Kansas Cattle Town Dodge City Bucks A Rural Trend With Growth Driven By Immigrants
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DODGE CITY, Kansas — The history of this small city built on the cattle trade sets it apart from most towns in rural Kansas. The mere name of the place evokes recollections of the Wild West and the subsequent romancing of that age.
Yet Dodge City also stands apart from the region that surrounds it. This place is growing.
So how does Dodge City buck a trend that’s hollowed out great swaths of rural Kansas and Great Plains for generations?
In a word: immigration. The place is filling up with people willing to take on the bloody, grueling and sometimes dangerous jobs of cutting up cows into steaks and hamburger.
“The cattle industry in southwest Kansas,” said Matt Sanderson, a rural sociologist at Kansas State University, is “where we see growth.”
Large areas of rural Kansas have emptied out so much that demographers consider them frontiers, “wilderness on the edge of a settled area.”
The loss of younger people, in particular, Sanderson said, constitutes a crisis in the making. Between 2010 and 2017, he said, rural areas lost 5% of their working-age population.
“It’s a very large number,” Sanderson said. So large, he didn’t believe it until he checked his math.
He said immigrants change the dynamic “because they come in their prime working ages” and help widen the population base.
Ernestor De La Rosa immigrated to Dodge City with his parents when he was 13. He watched as workers streamed in from Mexico, Central America, Asia and Africa and transformed the town’s economy and culture.
“It came little by little,” De La Rosa said. “For the most part, people embraced it.”
Today, Latinos account for abouttwo-thirds of Dodge’s population.
De La Rosa left Dodge for college, returned and is now the assistant city manager. That job places him as a liaison to the immigrant community.
“They trust me,” he said. “They know I can do things to help.”
Still, problems persist that he can’t solve.
Like many undocumented immigrants in Dodge, De La Rosa remains in the United States under an executive order issued in 2012 by President Obama that established the Deferred Action for Child Arrivals program, better known as DACA. It gives temporary protection to migrants who immigrated illegally before their 16th birthday.
The Trump administration ended the program, but the order remains in force pending the outcome of a court challenge. The U.S. Supreme Court is expected to decide the case next year.
“There’s a lot of anxiety. There’s a lot of uncertainty. And there’s definitely fear,” De La Rosa said. “Fear of the program being taken away.”
Immigrants are the main reason Dodge’s population stays steady at just under 30,000. A mass deportation would pose an existential threat to the meatpacking industry in the region, and to the prospects of Dodge City, Liberal and Garden City.
But tourism that trades heavily on Dodge’s Wild West past also drives the town’s economy.
City officials hope to double the tourist trade by gussying up the downtown historic district. When finished next year, it will include a renovated a replica of 1870s Front Street and an expanded Boot Hill Museum. The city issued bonds to pay for the multi-million project, which it plans to pay off with increased sales tax revenue generated by a hoped-for bump in tourism.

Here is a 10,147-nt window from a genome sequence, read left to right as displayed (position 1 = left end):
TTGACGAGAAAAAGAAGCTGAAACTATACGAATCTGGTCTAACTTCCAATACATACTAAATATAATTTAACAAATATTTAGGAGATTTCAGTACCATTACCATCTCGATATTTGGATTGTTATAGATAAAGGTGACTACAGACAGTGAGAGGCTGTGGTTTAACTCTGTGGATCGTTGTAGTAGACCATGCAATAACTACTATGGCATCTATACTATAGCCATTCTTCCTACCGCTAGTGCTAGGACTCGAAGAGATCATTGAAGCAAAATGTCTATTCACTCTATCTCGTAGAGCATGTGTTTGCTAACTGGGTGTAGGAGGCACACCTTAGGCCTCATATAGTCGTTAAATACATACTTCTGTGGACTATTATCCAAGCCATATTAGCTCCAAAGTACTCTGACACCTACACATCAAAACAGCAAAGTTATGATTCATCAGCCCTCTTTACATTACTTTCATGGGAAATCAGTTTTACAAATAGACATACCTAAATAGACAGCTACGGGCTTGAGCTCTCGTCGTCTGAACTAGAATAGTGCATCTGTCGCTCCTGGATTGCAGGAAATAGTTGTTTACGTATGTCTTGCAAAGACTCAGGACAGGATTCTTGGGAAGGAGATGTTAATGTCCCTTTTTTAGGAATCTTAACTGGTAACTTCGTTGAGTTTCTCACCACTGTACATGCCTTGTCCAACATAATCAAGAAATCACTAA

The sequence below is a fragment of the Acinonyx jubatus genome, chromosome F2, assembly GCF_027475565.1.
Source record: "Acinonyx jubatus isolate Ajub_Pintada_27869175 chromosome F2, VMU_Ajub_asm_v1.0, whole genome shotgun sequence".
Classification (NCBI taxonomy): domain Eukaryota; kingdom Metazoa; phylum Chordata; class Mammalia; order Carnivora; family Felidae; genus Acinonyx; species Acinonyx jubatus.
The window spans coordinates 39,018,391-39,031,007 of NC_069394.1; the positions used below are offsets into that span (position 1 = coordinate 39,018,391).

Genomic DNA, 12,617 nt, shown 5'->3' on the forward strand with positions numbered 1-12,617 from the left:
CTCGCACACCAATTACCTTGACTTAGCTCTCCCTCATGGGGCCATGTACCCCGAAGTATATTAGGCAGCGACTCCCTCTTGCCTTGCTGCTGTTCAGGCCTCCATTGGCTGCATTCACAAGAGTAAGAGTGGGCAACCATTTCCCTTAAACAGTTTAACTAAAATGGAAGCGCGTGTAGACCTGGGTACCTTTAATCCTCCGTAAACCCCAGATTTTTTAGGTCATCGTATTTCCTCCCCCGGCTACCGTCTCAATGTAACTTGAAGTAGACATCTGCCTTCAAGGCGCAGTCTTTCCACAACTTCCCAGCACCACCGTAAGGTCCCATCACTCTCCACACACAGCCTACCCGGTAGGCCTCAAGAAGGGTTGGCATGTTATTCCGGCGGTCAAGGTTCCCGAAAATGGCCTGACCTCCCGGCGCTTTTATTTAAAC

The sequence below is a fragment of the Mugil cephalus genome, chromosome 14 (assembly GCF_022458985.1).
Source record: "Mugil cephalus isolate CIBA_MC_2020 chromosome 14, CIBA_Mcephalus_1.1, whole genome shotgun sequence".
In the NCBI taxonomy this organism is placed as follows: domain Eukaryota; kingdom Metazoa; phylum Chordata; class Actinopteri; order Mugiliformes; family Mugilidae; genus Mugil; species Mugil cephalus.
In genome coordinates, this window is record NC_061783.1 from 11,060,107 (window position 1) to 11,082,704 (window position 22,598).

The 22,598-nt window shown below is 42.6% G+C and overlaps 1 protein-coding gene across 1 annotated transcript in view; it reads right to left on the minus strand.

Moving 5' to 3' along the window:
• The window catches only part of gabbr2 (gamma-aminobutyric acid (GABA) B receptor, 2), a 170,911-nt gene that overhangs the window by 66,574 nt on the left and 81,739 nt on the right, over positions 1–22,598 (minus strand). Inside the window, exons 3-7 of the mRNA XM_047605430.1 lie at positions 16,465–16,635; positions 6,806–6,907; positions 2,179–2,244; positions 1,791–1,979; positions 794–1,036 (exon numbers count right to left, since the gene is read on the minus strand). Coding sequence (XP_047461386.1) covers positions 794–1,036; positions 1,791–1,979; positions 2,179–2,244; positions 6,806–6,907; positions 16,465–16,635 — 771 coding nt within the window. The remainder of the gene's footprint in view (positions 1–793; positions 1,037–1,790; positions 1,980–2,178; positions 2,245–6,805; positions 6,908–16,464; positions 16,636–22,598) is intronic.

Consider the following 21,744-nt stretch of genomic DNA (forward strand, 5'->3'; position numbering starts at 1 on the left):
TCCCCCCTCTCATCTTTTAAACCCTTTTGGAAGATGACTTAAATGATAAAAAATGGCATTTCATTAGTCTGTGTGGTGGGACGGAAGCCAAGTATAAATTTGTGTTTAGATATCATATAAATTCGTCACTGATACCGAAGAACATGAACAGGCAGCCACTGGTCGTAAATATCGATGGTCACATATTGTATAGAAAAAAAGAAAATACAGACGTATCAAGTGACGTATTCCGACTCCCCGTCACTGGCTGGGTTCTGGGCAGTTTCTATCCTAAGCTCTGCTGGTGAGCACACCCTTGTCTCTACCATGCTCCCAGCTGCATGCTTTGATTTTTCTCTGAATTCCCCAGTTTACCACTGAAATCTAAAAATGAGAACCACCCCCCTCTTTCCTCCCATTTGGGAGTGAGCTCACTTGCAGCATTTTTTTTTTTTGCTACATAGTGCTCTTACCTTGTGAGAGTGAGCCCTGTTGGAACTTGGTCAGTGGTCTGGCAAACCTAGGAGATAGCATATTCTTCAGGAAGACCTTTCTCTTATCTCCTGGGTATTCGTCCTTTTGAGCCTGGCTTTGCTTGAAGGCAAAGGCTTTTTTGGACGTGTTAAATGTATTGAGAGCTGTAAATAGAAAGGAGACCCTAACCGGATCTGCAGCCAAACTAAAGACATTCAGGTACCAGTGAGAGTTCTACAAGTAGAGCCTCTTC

The Boot Hill Distillery is a recent addition to the downtown area. Located in a renovated building that once housed city offices, it markets a line of unique spirits made from grain grown by farmers in the region.
Like the other attractions, its marketing trades on the Dodge’s rowdy cowtown reputation. It owes that reputation to Hollywood and the long-running television show “Gunsmoke” as much as it does to real history, said Lee Griffith, the distillery’s marketing director.
“It’s the attraction of the Old West, the mystique of what Dodge City was,” Griffith said. “The pop culture aspect of it.”
A “Why Not Dodge” initiative backed by voters in 1997 used a sales tax hike to pay for a number of projects, including tourist-friendly upgrades around town. That tax increase paid for the renovation of the Civic Center, the construction of a casino-and-convention center, sports complex and water park.
“I don’t know what we would be like if we wouldn’t have passed that ‘entertainment’ tax,” said Joann Knight, the economic development director for Dodge and Ford County.
Knight also heads efforts to address a problem that Dodge shares with other rural communities — a lack of affordable housing.
Several years ago, she said, dozens of people hired by one of the meatpacking companies had to book rooms at a local hotel for six months.
“They all left because they couldn’t find a place to live,” Knight said.
Dodge is attacking its housing problem in several ways, ranging from programs that help developers cover their up-front costs to commissioning students at Dodge City Community College to build one or two new houses a year.
The city has even taken to searching the countryside for abandoned farmhouses that it can haul into town and renovate.
“There are still issues,” Knight said. “But they’re not as critical.”
This is the sixth in a series of stories investigating the decline in rural Kansas and efforts to reverse it.
Support for this season of “My Fellow Kansans” was provided by the United Methodist Health Ministry Fund, working to improve the health and wholeness of Kansans since 1986 through funding innovative ideas and sparking conversations in the health community. Learn more at healthfund.org.
Jim McLean is the senior correspondent for the Kansas News Service, a collaboration of KCUR, Kansas Public Radio, KMUW and High Plains Public Radio covering health, education and politics. You can reach him on Twitter @jmcleanks or email jim (at) kcur (dot) org.
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